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Debate on public art: Does naked woman go too far?

4:59 PM, Aug 22, 2012   |    comments
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ATLANTA  -- A South Atlanta neighborhood received an unexpected gift this past weekend, a painting from an Argentina artist. It's part of Living Walls, a non-profit that bring professional street art to communities. The problem, some people think its a beautiful gift to the community.  Others like it but feel the location is inappropriate.  And then there are those who just outright disapprove of the project.

"I mean really, seriously? This is just too much," said Wanda Cooper looking at the mural.

The painting is a series of images on a wall surrounding the old General Motors building at the intersection of McDonough Boulevard and Sawtell Avenue. It starts and ends with the full frontal image of a naked woman. In the middle she appears to grow fur, then sheds it, forming a dog like creature walking away. 

Cooper saw it Tuesday morning while driving her son to school. She doesn't plan to go that way again.

"I'd rather leave a little bit earlier, take the traffic route and just deal with the traffic than let my child see this," said Cooper.

Atlanta's Office of Cultural Affairs says it signed off on the painting along with 18 others in early August. But director Camille Russell Love insists Hyuro, the artist behind the project in question, did not paint what was proposed.

Living Walls executive director Nathan Bolster says artists often don't know what they will do until they arrive.  The artists come from all over the world and often get a feel for the community before finalizing their design.  The non-profit shows the city and the owner of the wall being painted previous work by the artist to give them a sense of what to expect.  11Alive looked at some of Hyuro's other work and couldn't find any that included naked women.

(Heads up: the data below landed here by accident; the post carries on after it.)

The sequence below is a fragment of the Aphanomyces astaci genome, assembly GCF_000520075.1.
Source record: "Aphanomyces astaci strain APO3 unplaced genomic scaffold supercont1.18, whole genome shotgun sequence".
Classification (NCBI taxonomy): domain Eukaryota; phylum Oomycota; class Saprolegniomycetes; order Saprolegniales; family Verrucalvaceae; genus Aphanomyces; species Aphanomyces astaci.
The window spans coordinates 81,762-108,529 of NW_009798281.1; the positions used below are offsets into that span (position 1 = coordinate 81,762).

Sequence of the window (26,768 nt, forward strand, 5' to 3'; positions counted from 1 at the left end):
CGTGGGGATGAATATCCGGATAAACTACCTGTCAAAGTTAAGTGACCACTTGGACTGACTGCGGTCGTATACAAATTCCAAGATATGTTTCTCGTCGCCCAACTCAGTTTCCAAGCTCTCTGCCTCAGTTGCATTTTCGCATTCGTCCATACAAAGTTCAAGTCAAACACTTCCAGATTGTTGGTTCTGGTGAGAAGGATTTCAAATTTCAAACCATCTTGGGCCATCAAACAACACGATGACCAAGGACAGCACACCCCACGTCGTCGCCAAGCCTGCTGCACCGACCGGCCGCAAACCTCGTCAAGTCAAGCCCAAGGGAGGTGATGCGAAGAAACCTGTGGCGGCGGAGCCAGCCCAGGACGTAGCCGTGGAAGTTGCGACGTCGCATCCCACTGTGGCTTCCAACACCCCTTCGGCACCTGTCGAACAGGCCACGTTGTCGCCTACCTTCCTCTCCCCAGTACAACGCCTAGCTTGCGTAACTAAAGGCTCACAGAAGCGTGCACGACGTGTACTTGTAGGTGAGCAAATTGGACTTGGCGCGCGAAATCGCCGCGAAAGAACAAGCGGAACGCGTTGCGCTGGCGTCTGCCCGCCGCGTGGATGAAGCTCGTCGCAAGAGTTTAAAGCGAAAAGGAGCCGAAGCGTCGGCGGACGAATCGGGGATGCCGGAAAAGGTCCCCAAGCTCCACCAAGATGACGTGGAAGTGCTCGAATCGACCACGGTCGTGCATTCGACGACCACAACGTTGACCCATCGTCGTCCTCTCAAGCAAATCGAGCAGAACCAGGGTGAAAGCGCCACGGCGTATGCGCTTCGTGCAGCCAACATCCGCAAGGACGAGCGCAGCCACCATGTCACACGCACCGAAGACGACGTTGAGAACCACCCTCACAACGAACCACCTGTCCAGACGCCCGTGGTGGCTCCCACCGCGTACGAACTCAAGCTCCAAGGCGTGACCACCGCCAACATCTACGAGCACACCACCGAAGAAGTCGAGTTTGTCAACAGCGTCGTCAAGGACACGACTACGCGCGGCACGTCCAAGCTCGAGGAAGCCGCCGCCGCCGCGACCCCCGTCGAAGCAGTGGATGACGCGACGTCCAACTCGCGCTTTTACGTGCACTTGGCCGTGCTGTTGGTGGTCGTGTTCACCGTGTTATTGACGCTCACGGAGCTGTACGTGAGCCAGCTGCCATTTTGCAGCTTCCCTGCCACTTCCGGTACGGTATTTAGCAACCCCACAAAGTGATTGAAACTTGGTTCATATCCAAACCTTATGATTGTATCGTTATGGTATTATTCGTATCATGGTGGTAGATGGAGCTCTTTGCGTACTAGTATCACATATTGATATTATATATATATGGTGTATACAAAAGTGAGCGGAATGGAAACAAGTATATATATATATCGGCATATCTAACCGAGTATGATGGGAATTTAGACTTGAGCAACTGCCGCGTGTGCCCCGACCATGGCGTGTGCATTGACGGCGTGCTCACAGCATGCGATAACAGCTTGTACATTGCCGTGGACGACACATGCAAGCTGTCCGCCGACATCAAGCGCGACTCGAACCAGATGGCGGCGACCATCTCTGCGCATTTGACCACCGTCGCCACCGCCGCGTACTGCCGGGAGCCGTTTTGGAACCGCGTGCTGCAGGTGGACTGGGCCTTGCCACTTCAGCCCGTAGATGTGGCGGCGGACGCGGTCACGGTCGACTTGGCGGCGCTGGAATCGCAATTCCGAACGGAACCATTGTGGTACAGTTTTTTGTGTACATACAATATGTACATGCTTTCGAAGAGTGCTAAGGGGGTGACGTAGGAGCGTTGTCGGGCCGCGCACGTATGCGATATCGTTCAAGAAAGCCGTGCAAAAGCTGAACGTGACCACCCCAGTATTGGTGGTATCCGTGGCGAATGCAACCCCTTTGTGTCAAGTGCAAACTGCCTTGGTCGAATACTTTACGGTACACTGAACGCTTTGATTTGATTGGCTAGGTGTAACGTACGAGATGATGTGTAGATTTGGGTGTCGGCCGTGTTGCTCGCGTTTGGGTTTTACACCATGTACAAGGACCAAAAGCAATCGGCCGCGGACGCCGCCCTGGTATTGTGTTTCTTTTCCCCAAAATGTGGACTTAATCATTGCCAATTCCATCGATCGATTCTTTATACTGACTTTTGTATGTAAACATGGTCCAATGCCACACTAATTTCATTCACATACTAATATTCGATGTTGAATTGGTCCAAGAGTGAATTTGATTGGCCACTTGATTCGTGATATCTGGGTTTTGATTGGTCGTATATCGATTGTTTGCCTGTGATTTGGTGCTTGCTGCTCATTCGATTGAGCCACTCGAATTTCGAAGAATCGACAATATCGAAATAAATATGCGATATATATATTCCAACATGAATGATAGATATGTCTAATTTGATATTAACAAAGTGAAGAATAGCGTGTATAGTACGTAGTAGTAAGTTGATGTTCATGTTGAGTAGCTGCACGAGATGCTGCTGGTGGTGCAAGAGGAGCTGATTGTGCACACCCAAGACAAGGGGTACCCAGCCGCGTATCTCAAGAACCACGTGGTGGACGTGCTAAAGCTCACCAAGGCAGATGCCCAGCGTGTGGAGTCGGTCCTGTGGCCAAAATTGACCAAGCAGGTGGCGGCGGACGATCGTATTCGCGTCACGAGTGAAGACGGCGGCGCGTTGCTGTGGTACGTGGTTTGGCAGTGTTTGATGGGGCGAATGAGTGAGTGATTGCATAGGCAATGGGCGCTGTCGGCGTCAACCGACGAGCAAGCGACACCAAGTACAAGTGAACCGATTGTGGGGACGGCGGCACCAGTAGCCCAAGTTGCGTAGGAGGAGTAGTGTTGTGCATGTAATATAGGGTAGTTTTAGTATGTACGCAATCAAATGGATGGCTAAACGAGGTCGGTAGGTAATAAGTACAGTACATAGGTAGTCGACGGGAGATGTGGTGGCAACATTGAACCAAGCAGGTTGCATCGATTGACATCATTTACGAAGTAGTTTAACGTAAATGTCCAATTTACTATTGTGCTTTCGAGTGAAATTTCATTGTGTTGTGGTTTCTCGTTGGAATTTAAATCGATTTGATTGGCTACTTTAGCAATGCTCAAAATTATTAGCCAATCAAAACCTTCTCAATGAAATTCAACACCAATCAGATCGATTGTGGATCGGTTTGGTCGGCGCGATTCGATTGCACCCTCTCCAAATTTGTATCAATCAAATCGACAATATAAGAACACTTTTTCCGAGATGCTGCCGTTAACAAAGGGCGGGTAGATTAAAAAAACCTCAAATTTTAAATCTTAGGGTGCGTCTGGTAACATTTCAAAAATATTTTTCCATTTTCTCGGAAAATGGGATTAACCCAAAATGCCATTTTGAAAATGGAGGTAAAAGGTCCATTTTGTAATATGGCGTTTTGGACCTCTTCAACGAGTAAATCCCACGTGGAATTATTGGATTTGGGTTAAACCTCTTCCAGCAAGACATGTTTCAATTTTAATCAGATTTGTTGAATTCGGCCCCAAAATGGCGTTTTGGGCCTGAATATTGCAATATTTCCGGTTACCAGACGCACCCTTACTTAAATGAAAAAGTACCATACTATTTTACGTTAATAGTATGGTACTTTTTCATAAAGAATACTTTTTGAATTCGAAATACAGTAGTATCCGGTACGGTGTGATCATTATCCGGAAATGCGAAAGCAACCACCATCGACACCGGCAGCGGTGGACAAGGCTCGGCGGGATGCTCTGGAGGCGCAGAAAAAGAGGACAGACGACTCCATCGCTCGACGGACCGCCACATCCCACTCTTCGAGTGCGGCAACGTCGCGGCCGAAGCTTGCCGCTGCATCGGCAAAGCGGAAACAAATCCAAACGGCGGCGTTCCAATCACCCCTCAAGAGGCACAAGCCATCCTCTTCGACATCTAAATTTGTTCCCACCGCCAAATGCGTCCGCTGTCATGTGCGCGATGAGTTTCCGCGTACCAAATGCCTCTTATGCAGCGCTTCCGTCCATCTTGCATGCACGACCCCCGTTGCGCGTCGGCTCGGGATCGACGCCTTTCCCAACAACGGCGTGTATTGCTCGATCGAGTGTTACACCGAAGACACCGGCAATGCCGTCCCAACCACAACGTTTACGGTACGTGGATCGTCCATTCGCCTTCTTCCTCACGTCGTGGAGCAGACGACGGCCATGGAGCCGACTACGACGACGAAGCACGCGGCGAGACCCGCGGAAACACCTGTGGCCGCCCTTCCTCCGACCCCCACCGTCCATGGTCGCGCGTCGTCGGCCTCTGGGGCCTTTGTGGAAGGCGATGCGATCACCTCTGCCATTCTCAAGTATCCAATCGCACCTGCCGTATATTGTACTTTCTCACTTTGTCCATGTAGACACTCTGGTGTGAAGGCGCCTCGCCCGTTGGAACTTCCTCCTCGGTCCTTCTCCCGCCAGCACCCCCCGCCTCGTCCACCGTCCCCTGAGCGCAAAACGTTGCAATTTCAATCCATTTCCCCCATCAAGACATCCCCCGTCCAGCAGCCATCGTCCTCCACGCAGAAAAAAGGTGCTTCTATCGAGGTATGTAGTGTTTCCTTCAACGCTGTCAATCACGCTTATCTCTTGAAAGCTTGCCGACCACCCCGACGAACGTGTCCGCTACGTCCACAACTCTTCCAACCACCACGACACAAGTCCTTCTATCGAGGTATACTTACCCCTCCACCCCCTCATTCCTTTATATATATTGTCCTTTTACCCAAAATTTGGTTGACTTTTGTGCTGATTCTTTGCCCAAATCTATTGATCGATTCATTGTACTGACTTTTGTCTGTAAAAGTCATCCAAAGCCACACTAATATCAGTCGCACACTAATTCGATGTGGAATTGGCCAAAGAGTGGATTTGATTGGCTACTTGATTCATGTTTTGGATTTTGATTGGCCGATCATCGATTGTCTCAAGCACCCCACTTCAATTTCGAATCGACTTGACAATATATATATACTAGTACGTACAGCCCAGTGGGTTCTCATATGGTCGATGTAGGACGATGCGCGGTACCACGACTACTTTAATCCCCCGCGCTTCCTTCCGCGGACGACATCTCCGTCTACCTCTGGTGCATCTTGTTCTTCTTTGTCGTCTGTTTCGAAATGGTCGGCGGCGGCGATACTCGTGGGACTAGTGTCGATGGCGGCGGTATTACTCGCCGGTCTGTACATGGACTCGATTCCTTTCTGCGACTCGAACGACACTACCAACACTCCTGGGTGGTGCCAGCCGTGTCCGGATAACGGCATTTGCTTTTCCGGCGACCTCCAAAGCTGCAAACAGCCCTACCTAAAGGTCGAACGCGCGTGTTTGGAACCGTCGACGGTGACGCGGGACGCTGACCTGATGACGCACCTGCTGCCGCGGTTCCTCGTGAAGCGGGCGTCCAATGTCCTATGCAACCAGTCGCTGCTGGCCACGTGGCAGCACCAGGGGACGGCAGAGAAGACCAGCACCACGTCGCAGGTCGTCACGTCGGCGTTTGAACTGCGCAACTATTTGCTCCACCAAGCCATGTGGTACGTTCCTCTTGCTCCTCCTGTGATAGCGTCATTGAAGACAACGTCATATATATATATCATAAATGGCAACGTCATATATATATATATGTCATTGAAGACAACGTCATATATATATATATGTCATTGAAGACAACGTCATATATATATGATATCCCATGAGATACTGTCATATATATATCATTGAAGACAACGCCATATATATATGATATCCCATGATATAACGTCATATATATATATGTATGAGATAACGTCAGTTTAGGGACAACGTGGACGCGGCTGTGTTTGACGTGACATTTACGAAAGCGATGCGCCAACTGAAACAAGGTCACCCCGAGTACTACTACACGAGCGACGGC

While the city debates what to do now, the community is buzzing with opinions on what the project means. Bolster explains it this way, "It was human growing out its animal and I think you can see the hair grows out, sheds the animal and then the animal leaves the human."

Some see it as a transformation, leaving the failures, violence, anger or other 'animalistic' behavior behind to become a better person. Some argue it's a story of south Atlanta itself, or at least what it would like to achieve. Even then, some say it's the right project in the wrong place.

"How can you tell your child that it's okay for a female to disrobe and you know we got a prostitute around the corner walking the streets every day," said resident Cathy Taylor.

The painting sits in front of the sanctuary to Antioch Baptist church. There's a mosque right down the street and a constant parade of school buses passing by.

"To me this is very disrespectful," said another passerby who stopped to join the discussion.

Bolster says Living Walls unveiled 19 new murals over the weekend. Only this one has sparked such fierce debate. But the non-profit says that's part of its mission.

"Our goal is to activate neighbors in their discussion about art, it's not to infuriate them," said Bolster.

There are those who love the painting and if they want to keep it, they'll need to speak up as well. The city says the artist violated her contract, which states in part the public art project cannot create a "dangerous distraction to motorists or pedestrians" and that the "value to the general public in viewing the work is not outweighed by any existing negative public interests related to aesthetics, additional sign clutter, and the public's safety."

A spokesperson for the department says the painting needs to be modified or removed.

The Chosewood neighborhood has its monthly meeting September 10th, where the issue is likely to come up. But many parents are hoping the issue is resolved long before then.

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